10 Jul

Defining Development Experience

Friday morning, one of my colleagues asked, “What do you consider to be the difference between a junior, mid-level, and senior developer?”

Being a .NET shop, the obvious answer would be to head over to Scott Hanselman’s blog and pull up this post: What Great .NET Developers Ought To Know (More .NET Interview Questions).  Scott has broken out what he considered, at the time, to be the relevant platform- and framework-related knowledge required of a .NET developer at various points in their career.

However, I do not believe that knowledge of a programming language and hosting platform solely defines a great developer, no matter the depth or detail of the knowledge.  If a developer is unable to apply that knowledge to a problem domain, it is useless knowledge – a mere parlor trick.

Given a developer has an affinity towards coding and technology, that developer should be able to learn new programming languages, new platforms, and new tools.  If a senior developer in a ASP.NET shop moves to a Ruby shop, what would define him or her as a Senior level? Language syntax and idiomatics should only be a small part of the equation.


A Different Perspective

I believe developer levels are determined by a combination of autonomy, mastery, and trust.  I have a started a list below. This list is not scientific – it just represents my current viewpoint.


Junior Developers

Autonomy: LOW

  • Not self-directed
  • Need tasks rather than requirements/user stories
  • Tasks are expected to be implemented as defined
  • Often under the watchful eye of a senior developer
  • May need assistance in finding/deriving appropriate solutions

Mastery: LOW->MEDIUM

  • Comfortable with the constructs of their main language/platform
  • Basic understanding of object-oriented programming
  • May have understanding of architectural design patterns and principles (MVC, Single Responsibility Principle)
  • Limited comprehension of problem domain
  • Can write basic tests/specifications

Trust: LOW


Mid-Level Developers

Autonomy: MEDIUM

  • Self-directed
  • Can work from user stories
  • Can normally find/derive appropriate solutions

Mastery: MEDIUM

  • Comfortable with the constructs of their main language and platform
  • Basic understanding of constructs of additional languages or platforms
  • Moderate understanding of object-oriented programming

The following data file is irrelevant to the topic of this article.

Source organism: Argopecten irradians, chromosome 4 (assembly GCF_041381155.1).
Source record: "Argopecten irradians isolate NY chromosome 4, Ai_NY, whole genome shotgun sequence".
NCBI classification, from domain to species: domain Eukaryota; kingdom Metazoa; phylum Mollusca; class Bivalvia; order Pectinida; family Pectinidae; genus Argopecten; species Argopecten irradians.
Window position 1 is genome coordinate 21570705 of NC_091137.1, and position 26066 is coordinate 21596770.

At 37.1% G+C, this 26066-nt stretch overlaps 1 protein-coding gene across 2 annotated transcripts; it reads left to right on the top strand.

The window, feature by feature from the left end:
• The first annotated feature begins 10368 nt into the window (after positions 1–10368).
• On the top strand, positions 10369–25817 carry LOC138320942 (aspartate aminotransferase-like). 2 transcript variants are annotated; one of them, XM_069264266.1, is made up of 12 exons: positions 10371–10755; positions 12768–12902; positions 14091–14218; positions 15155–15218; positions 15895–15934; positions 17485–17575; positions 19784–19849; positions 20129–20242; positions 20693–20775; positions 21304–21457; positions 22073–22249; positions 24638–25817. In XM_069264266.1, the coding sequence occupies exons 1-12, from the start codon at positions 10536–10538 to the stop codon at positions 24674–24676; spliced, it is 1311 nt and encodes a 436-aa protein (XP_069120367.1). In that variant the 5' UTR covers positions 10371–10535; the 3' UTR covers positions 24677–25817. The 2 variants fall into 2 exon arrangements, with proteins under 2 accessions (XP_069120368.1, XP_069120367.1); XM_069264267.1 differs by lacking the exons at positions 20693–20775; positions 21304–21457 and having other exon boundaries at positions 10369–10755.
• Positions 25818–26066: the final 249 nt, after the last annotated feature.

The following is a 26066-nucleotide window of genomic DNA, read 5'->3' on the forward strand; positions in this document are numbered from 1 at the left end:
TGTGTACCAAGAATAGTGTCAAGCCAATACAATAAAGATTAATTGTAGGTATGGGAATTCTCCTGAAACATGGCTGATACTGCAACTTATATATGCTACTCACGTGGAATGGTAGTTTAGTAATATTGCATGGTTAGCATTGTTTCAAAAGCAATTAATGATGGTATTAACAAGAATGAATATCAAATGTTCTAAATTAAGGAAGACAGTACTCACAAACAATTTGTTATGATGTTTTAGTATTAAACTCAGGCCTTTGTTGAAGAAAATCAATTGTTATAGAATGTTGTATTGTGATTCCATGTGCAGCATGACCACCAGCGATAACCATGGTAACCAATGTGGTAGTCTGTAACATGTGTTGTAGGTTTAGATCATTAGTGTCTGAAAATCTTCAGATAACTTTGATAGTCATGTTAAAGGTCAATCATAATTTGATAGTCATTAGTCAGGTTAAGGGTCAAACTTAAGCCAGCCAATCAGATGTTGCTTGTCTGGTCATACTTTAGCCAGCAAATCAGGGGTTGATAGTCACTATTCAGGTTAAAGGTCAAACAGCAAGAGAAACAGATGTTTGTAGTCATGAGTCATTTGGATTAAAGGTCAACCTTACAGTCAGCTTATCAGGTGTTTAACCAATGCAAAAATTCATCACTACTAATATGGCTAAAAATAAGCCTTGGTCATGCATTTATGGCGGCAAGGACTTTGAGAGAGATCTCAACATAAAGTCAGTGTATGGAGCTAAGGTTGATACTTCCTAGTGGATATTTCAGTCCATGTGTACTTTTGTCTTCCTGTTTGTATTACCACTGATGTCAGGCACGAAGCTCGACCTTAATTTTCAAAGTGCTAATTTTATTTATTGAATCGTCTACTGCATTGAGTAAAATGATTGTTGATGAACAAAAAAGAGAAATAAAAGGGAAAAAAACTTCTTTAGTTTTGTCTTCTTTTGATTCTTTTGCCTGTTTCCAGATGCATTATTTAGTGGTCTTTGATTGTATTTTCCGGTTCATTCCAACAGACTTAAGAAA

• Basic understanding of functional programming
  • Basic understanding of messaging architectures
  • Understands several design patterns and principles
  • Can write both state and interaction tests/specifications
  • Comprehends problem domain
  • Committed to continuous learning


  • Can represent the needs of the development team
  • Is respected in the community

Senior Developers

Autonomy: HIGH

  • Self-directed
  • Can develop user stories
  • Can elucidate requirements
  • Can generally find, derive, or create appropriate solutions


  • Comfortable with two or more languages/platforms
  • Moderate to high understanding of object-oriented and functional programming
  • Moderate to high understanding of messaging
  • Can explain design patterns and principles to developers, as well as non-technical staff
  • Comprehends problem domain and common domain patterns
  • Can write state, interaction, integration tests/specifications
  • Committed to continuous learning

Trust: HIGH

  • Can represent the needs of the development team
  • Can represent the needs of the customer
  • Can represent the needs of management
  • Is respected in the community

Please note that I do have emphasis on language in each level, but language is dwarfed by the need to understand and communicate the problem domain.  Also, mastery of a particular platform is less important than autonomy or trust.

What do you think defines a junior, mid, or senior developer?

12 thoughts on “Defining Development Experience

  1. Here’s another one: